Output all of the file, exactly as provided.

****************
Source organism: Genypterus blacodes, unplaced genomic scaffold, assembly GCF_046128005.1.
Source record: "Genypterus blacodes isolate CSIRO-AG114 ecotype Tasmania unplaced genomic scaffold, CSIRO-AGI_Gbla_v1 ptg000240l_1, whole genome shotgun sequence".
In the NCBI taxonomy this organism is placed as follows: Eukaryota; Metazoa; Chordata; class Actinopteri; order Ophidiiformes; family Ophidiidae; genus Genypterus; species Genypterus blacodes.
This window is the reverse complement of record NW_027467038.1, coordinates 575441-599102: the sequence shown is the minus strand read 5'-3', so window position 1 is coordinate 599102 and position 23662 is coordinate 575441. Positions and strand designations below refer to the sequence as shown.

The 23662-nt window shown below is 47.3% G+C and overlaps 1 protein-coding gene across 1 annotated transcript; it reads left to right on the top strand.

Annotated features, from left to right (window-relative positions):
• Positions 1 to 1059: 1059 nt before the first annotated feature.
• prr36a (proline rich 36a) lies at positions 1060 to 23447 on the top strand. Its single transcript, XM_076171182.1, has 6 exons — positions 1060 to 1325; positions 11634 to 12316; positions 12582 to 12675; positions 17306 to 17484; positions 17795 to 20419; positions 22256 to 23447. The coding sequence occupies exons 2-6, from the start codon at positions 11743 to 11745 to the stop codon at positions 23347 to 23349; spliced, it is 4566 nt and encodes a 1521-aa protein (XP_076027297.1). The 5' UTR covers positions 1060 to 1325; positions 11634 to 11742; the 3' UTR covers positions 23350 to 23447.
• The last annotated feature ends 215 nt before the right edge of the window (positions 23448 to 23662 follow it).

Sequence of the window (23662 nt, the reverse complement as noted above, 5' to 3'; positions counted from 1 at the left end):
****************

Source organism: Genypterus blacodes, unplaced genomic scaffold, assembly GCF_046128005.1.
Source record: "Genypterus blacodes isolate CSIRO-AG114 ecotype Tasmania unplaced genomic scaffold, CSIRO-AGI_Gbla_v1 ptg000240l_1, whole genome shotgun sequence".
In the NCBI taxonomy this organism is placed as follows: Eukaryota; Metazoa; Chordata; class Actinopteri; order Ophidiiformes; family Ophidiidae; genus Genypterus; species Genypterus blacodes.
This window is the reverse complement of record NW_027467038.1, coordinates 575441-599102: the sequence shown is the minus strand read 5'-3', so window position 1 is coordinate 599102 and position 23662 is coordinate 575441. Positions and strand designations below refer to the sequence as shown.

The 23662-nt window shown below is 47.3% G+C and overlaps 1 protein-coding gene across 1 annotated transcript; it reads left to right on the top strand.

Annotated features, from left to right (window-relative positions):
• Positions 1 to 1059: 1059 nt before the first annotated feature.
• prr36a (proline rich 36a) lies at positions 1060 to 23447 on the top strand. Its single transcript, XM_076171182.1, has 6 exons — positions 1060 to 1325; positions 11634 to 12316; positions 12582 to 12675; positions 17306 to 17484; positions 17795 to 20419; positions 22256 to 23447. The coding sequence occupies exons 2-6, from the start codon at positions 11743 to 11745 to the stop codon at positions 23347 to 23349; spliced, it is 4566 nt and encodes a 1521-aa protein (XP_076027297.1). The 5' UTR covers positions 1060 to 1325; positions 11634 to 11742; the 3' UTR covers positions 23350 to 23447.
• The last annotated feature ends 215 nt before the right edge of the window (positions 23448 to 23662 follow it).

Sequence of the window (23662 nt, the reverse complement as noted above, 5' to 3'; positions counted from 1 at the left end):